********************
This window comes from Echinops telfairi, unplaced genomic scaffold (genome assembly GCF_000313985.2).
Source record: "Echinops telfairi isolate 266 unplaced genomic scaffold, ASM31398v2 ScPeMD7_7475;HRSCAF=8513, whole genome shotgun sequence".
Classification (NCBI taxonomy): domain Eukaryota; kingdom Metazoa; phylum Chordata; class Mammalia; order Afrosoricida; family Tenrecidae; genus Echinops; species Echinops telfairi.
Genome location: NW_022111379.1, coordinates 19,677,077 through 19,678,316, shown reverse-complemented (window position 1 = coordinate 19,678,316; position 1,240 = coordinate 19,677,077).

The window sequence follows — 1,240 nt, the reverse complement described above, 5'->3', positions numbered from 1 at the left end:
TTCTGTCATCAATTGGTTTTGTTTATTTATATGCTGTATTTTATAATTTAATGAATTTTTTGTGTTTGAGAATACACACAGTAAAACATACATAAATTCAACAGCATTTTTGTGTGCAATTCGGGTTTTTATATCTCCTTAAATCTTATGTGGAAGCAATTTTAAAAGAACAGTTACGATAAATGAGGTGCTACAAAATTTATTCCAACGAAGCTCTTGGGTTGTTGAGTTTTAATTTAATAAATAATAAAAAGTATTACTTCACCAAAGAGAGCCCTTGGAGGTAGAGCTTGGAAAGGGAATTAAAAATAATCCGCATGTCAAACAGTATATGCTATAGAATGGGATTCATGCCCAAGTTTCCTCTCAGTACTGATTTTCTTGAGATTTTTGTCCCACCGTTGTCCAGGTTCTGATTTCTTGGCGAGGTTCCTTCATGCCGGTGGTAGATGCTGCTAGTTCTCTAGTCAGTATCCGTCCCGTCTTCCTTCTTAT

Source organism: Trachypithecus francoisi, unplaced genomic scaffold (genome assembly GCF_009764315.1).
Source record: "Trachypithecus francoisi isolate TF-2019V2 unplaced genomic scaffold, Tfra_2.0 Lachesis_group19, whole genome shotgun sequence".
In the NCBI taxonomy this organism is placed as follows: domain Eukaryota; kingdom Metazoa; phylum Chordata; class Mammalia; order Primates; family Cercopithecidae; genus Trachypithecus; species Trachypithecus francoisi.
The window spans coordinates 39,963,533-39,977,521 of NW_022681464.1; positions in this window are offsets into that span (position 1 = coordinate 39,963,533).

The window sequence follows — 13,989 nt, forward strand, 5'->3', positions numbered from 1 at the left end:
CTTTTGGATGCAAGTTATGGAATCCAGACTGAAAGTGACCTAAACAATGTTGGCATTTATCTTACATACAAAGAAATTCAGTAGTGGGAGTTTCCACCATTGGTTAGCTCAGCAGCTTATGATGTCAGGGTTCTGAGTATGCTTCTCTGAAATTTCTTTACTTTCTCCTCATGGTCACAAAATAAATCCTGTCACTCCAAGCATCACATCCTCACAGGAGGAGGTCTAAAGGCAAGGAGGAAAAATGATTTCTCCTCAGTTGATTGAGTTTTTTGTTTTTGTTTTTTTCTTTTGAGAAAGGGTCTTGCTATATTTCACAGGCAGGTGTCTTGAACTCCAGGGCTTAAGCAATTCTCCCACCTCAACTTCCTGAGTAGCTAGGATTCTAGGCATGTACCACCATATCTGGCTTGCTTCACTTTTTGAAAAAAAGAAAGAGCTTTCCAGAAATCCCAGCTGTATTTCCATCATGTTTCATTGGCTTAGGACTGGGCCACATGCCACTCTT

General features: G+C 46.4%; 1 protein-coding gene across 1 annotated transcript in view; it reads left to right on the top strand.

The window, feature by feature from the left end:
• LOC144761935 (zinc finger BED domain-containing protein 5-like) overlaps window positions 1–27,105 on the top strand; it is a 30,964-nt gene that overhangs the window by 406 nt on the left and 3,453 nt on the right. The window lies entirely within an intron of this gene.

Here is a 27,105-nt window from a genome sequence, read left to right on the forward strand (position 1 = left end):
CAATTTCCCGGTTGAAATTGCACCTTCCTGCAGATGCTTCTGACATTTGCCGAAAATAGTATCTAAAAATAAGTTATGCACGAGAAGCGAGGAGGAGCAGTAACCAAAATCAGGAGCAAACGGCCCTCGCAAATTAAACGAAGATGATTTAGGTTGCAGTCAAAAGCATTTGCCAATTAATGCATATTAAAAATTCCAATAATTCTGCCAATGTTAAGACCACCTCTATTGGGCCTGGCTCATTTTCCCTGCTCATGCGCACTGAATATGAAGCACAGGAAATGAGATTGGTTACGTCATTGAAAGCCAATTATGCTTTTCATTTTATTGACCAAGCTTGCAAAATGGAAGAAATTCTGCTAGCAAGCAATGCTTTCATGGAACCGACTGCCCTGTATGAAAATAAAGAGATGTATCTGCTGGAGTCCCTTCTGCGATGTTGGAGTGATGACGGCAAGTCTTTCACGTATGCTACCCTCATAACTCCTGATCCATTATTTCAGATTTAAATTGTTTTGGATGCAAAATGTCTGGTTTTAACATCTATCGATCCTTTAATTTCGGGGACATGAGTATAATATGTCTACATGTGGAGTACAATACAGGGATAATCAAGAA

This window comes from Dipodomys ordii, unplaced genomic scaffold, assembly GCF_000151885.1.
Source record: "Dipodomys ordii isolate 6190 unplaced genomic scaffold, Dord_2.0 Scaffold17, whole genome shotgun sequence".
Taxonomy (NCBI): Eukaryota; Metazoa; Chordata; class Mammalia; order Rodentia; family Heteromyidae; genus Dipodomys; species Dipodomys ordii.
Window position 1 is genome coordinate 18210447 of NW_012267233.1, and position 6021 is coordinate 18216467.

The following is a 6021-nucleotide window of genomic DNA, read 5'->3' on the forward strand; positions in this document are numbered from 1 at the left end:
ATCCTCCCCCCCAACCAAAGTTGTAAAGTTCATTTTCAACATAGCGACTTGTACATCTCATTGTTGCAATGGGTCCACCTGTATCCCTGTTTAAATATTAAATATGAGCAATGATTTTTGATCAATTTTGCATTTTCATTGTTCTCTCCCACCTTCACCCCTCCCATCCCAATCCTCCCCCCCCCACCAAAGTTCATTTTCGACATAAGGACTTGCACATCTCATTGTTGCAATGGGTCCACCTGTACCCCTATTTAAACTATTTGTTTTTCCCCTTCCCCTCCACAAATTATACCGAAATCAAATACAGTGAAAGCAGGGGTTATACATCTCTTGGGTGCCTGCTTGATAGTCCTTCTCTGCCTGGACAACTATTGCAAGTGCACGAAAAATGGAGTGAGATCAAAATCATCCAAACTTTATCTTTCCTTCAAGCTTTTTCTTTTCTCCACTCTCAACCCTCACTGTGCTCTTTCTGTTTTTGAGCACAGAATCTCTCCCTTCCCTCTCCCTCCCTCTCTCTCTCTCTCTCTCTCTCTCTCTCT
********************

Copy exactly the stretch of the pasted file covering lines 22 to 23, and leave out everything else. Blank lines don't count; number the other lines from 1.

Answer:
The following is a 6021-nucleotide window of genomic DNA, read 5'->3' on the forward strand; positions in this document are numbered from 1 at the left end:
ATCCTCCCCCCCAACCAAAGTTGTAAAGTTCATTTTCAACATAGCGACTTGTACATCTCATTGTTGCAATGGGTCCACCTGTATCCCTGTTTAAATATTAAATATGAGCAATGATTTTTGATCAATTTTGCATTTTCATTGTTCTCTCCCACCTTCACCCCTCCCATCCCAATCCTCCCCCCCCCACCAAAGTTCATTTTCGACATAAGGACTTGCACATCTCATTGTTGCAATGGGTCCACCTGTACCCCTATTTAAACTATTTGTTTTTCCCCTTCCCCTCCACAAATTATACCGAAATCAAATACAGTGAAAGCAGGGGTTATACATCTCTTGGGTGCCTGCTTGATAGTCCTTCTCTGCCTGGACAACTATTGCAAGTGCACGAAAAATGGAGTGAGATCAAAATCATCCAAACTTTATCTTTCCTTCAAGCTTTTTCTTTTCTCCACTCTCAACCCTCACTGTGCTCTTTCTGTTTTTGAGCACAGAATCTCTCCCTTCCCTCTCCCTCCCTCTCTCTCTCTCTCTCTCTCTCTCTCTCT